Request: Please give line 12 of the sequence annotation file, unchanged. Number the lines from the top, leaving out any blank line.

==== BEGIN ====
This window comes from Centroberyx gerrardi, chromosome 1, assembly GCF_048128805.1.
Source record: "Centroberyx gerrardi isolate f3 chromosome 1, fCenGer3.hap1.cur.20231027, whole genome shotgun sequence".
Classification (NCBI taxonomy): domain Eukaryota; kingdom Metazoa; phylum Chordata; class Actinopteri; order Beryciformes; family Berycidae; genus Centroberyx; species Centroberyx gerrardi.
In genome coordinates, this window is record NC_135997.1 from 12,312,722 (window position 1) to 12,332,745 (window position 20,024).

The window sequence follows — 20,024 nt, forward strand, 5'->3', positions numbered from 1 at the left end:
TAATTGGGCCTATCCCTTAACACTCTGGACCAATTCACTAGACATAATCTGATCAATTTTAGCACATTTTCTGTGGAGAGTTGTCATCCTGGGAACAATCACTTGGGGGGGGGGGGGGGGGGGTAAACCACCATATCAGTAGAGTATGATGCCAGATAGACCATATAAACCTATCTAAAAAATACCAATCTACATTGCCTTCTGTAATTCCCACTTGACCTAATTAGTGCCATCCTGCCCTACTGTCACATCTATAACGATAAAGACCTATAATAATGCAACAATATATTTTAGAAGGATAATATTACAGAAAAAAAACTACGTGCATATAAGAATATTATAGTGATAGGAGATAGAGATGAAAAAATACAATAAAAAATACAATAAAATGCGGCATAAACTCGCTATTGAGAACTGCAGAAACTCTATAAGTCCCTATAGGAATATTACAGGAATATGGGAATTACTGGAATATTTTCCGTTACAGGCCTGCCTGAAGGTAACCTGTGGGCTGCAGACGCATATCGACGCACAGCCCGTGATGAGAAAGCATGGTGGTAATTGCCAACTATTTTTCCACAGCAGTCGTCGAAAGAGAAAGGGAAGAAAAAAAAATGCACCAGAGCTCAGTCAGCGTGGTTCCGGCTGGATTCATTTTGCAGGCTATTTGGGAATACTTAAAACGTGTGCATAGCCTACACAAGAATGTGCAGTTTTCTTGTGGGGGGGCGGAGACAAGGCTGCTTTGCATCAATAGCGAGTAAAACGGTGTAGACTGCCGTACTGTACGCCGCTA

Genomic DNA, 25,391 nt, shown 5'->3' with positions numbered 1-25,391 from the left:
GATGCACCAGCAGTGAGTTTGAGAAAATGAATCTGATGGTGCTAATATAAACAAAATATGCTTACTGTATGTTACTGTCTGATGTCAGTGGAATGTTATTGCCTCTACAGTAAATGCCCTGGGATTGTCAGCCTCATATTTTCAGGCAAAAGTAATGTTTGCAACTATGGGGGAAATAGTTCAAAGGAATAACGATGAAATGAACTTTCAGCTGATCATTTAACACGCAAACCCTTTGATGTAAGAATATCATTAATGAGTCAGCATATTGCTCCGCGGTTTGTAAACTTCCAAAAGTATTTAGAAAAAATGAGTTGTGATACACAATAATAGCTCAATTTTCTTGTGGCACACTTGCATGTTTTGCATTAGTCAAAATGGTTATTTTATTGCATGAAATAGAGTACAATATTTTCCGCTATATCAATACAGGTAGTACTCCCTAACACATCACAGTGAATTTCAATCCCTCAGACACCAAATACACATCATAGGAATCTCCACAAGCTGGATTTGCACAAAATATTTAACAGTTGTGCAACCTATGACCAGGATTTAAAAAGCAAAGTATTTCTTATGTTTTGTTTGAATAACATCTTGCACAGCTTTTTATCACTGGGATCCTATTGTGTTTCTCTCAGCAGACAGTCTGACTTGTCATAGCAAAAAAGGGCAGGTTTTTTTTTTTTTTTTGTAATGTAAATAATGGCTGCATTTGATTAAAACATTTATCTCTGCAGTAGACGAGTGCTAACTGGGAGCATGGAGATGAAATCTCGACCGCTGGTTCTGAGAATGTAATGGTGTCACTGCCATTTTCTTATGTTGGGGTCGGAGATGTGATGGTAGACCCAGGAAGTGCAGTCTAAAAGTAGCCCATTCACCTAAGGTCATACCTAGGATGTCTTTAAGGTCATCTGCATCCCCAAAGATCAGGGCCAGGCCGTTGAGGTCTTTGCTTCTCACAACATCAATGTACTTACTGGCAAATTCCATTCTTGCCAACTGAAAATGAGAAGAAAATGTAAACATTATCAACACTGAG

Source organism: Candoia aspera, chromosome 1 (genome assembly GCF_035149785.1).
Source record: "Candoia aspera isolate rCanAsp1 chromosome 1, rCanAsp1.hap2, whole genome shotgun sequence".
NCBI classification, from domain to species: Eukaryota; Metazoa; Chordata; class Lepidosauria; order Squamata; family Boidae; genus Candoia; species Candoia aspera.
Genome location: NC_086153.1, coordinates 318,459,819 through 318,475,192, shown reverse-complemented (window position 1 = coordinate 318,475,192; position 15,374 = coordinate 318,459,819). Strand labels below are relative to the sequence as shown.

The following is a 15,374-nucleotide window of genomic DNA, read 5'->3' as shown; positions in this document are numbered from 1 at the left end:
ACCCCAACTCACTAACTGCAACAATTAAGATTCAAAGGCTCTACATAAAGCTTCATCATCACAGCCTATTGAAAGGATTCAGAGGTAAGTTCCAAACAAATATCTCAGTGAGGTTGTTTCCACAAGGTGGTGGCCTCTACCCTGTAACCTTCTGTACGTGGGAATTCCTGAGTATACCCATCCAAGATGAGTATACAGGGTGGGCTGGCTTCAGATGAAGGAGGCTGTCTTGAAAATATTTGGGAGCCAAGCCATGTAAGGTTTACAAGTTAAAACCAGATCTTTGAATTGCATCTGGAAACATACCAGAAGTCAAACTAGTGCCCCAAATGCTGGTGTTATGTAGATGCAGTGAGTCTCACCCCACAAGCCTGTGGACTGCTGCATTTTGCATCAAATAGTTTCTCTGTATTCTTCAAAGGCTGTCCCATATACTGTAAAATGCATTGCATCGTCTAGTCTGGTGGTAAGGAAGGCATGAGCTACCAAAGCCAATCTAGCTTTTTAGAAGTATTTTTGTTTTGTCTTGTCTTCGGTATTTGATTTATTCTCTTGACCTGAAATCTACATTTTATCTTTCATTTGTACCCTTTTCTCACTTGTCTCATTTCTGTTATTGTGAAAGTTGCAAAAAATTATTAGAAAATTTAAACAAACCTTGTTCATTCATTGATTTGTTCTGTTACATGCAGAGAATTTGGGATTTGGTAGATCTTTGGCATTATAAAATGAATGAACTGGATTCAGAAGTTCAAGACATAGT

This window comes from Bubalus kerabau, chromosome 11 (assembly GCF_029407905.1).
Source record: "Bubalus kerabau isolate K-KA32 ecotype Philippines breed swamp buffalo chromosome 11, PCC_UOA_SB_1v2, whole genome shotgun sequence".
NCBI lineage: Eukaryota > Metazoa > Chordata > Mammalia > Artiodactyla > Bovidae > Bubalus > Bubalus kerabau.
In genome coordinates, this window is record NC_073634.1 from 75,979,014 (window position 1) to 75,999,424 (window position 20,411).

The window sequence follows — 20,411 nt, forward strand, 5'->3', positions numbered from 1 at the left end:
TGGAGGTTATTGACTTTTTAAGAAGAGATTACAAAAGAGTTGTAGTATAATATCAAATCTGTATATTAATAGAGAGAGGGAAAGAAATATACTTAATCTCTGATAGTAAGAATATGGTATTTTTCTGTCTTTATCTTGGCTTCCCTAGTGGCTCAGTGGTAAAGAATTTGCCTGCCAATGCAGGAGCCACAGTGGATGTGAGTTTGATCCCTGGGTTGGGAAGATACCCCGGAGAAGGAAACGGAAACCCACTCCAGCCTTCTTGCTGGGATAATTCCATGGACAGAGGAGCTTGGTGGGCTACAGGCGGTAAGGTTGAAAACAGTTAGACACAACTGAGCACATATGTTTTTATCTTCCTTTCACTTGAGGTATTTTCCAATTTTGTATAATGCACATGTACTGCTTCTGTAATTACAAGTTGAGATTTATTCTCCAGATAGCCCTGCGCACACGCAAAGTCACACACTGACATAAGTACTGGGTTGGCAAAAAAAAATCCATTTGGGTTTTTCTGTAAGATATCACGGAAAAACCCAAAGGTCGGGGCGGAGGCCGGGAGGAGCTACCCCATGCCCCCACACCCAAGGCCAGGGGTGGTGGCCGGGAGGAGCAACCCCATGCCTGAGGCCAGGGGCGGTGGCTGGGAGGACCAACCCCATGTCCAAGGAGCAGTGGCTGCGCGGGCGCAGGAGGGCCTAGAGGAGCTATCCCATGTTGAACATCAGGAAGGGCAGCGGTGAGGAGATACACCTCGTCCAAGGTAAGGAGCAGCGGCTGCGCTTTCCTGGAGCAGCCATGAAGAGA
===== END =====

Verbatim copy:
Genome location: NC_086153.1, coordinates 318,459,819 through 318,475,192, shown reverse-complemented (window position 1 = coordinate 318,475,192; position 15,374 = coordinate 318,459,819). Strand labels below are relative to the sequence as shown.